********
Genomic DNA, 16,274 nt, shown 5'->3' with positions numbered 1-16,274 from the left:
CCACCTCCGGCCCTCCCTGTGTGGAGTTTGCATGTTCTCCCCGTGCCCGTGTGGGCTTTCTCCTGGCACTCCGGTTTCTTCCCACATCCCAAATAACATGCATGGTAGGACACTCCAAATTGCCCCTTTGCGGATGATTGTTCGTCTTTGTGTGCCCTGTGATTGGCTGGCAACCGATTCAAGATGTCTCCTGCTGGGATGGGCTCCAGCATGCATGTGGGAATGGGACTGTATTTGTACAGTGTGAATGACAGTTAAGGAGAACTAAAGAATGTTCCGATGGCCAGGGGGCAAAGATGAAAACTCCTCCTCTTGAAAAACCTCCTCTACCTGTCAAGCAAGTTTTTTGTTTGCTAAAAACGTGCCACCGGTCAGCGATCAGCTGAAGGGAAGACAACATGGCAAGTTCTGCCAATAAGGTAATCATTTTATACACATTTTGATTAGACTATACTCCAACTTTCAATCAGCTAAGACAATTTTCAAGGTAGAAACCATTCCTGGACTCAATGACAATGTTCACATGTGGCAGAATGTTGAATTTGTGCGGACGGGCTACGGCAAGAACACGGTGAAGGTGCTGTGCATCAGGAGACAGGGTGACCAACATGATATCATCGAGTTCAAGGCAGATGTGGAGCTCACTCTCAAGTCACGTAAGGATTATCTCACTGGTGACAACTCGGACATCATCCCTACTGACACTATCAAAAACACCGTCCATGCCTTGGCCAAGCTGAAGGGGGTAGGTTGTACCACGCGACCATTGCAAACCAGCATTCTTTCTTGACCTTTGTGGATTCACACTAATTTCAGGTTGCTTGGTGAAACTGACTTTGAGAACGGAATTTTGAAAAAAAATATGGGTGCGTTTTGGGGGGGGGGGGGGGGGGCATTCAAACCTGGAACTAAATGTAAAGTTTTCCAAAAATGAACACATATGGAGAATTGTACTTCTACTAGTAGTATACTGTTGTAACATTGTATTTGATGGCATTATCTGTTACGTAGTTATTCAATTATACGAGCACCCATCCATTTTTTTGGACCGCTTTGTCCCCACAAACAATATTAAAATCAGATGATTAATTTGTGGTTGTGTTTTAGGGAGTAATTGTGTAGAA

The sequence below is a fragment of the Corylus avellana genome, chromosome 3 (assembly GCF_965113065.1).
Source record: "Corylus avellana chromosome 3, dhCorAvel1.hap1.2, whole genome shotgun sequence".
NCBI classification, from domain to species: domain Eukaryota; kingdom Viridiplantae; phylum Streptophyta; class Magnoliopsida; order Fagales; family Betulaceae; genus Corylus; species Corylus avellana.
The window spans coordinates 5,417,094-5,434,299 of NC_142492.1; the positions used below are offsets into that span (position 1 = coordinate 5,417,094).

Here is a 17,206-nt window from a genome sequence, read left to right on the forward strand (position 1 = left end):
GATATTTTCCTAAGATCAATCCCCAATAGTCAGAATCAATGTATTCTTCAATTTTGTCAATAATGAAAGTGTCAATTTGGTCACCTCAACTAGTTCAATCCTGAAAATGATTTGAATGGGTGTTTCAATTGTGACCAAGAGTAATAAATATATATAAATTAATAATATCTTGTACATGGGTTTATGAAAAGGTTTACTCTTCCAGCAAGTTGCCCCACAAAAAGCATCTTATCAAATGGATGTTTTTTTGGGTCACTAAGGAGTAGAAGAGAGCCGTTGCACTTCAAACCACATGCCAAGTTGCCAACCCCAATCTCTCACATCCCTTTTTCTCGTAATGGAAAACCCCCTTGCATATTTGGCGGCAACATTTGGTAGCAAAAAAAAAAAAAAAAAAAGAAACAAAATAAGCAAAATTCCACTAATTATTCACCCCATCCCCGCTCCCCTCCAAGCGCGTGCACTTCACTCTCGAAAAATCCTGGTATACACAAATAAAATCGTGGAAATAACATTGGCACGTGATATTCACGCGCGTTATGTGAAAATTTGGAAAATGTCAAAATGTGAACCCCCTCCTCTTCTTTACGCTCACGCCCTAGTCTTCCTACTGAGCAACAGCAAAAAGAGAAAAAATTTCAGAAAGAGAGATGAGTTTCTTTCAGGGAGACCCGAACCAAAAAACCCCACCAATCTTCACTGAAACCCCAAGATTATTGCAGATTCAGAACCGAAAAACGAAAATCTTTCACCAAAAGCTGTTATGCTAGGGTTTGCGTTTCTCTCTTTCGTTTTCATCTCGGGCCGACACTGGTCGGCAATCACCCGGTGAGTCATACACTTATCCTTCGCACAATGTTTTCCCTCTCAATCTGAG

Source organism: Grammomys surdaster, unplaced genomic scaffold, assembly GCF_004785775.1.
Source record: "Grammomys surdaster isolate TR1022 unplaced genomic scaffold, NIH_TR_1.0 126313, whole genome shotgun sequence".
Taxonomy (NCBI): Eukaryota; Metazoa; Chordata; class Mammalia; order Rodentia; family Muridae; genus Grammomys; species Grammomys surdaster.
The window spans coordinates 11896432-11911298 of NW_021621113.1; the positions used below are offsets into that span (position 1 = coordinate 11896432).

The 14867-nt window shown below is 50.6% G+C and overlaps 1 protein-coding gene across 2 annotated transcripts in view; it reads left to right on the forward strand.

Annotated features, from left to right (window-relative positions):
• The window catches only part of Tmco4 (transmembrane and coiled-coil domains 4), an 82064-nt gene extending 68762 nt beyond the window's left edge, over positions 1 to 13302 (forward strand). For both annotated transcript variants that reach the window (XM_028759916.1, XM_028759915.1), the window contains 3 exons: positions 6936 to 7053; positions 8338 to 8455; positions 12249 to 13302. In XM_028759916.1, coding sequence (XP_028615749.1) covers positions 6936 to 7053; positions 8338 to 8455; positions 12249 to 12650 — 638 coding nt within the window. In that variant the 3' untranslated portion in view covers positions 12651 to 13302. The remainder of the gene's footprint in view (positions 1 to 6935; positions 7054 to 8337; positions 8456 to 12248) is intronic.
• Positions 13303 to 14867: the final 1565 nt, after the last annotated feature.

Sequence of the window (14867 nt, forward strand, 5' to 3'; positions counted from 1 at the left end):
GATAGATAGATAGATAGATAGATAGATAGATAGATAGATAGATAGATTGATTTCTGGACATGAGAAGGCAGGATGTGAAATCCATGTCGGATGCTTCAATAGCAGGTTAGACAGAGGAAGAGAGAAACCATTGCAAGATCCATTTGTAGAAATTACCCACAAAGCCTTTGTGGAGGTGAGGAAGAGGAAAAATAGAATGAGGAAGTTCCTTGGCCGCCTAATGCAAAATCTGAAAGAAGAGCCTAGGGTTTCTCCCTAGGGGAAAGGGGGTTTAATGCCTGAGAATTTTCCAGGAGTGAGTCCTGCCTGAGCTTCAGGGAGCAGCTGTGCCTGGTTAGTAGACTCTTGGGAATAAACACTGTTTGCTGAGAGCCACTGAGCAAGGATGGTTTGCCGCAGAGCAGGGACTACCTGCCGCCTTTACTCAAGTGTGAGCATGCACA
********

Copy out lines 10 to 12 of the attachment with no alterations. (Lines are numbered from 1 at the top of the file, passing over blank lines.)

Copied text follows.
Source record: "Grammomys surdaster isolate TR1022 unplaced genomic scaffold, NIH_TR_1.0 126313, whole genome shotgun sequence".
Taxonomy (NCBI): Eukaryota; Metazoa; Chordata; class Mammalia; order Rodentia; family Muridae; genus Grammomys; species Grammomys surdaster.
The window spans coordinates 11896432-11911298 of NW_021621113.1; the positions used below are offsets into that span (position 1 = coordinate 11896432).